OK, notice the five fruits and vegetables and five colors of food in the photos below taken today.  The candied apples made by my Mom (Esther-included in the first and last photos) are a family recipe of her aunt Emma Cappel, using Jonathan apples soaked in melted red hots and cinnamon then filled with Philadelphia Cream cheese and nuts. The scale says I have a ways to go for my last five of my  5-5-5- plan.

Mom and her twentieth birthday present (me) on Thanksgiving Day 2011.  Best wishes to you for great family traditions, celebrations and memories.

Thanksgiving in Liberty

I'm flooded with thoughts of FOOD and PEOPLE on Back Street in Liberty when I reflect on Thanksgivings past.  My parents- Scud/Art and Esther- and their parents-Art and Mary, Bill and Fanny (our neighbors), Uncle Jerry and Aunt Joy Hoffman, cousins Jeff, Jenny and Joe; Ollie and Clarbel Web, Mike and I were the main group.  Becky Michael was also in many of the family photos (she became Rebecca, my wife, later).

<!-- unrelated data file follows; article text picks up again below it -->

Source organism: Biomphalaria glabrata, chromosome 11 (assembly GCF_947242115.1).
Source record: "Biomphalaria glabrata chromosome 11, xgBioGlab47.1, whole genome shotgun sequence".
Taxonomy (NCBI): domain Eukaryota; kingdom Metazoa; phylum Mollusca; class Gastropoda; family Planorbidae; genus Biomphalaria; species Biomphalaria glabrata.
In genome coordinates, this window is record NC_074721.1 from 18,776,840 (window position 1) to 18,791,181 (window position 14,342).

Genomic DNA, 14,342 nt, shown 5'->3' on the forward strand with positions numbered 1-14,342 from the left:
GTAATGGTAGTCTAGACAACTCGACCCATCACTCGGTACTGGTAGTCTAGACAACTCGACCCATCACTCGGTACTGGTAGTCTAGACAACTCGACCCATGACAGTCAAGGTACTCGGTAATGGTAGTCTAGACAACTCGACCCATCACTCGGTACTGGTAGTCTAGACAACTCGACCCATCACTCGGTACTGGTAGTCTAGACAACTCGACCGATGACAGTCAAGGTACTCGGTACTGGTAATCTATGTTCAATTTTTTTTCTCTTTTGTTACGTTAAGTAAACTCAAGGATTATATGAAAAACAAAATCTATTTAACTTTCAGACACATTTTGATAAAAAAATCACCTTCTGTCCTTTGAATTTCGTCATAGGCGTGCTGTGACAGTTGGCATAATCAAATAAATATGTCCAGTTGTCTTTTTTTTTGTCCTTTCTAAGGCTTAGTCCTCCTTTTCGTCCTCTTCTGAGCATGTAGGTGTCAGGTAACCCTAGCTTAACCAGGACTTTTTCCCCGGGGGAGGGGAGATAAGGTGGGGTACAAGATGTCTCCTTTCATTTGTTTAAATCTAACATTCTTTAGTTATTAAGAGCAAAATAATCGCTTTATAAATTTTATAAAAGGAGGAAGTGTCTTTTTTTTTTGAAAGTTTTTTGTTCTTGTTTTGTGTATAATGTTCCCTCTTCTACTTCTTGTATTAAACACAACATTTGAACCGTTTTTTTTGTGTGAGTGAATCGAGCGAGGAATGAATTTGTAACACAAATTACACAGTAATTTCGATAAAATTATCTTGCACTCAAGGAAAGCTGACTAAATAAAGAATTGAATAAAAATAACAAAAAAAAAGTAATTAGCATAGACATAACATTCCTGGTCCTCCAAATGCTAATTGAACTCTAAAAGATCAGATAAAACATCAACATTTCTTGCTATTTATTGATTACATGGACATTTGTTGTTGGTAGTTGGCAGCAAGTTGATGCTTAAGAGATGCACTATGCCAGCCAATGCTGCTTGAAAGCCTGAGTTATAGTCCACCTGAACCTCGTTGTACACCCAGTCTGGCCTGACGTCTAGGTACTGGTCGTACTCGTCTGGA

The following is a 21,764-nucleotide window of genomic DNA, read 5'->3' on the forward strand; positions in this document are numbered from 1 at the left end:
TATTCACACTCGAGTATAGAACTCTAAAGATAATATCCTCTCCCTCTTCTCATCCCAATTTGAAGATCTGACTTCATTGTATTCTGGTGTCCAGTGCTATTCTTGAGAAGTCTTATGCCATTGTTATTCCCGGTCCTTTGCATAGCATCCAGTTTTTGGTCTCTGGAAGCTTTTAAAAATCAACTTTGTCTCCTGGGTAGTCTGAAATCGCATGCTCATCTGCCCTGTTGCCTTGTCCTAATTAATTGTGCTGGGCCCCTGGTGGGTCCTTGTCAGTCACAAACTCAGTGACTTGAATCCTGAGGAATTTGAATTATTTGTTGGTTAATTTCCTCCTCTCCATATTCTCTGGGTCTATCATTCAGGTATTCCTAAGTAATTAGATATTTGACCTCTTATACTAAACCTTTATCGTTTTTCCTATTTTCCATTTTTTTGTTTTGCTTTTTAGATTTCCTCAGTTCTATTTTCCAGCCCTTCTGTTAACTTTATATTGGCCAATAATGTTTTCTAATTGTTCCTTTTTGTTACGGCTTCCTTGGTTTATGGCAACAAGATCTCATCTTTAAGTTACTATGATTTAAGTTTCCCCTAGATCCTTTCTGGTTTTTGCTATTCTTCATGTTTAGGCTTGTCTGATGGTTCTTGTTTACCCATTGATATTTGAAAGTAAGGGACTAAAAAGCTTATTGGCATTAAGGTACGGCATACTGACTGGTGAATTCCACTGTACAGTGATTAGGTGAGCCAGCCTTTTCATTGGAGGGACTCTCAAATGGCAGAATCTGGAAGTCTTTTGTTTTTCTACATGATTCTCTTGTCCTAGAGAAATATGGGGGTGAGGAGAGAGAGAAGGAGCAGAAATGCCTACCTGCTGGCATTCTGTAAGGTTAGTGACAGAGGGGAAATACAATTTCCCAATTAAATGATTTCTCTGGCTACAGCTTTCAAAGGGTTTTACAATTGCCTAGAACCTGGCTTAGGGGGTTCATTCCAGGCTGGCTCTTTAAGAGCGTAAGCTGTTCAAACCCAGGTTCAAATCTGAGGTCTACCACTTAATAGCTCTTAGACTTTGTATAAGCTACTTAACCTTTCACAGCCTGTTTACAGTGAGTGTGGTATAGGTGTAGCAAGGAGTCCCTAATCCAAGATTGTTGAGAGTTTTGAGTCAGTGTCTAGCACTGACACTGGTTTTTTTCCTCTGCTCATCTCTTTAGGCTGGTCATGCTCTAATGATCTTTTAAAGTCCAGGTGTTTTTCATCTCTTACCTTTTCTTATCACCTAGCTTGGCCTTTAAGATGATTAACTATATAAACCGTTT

I remember women working in the kitchen and men waiting in the living room or going hunting.  Dad and Jerry went hunting a few times for pheasant and rabbits.  Mike and I couldn't wait to get to hunt, too, after going along a couple times.  I remember when I hit the magic hunting age of 13 (family hunting age?), I got to hunt along with the other three, carrying a 410 gauge shotgun.  I blew a rabbit apart, missed a couple pheasants, and never hunted again. I guess the food and family togetherness had more appeal than cleaning game.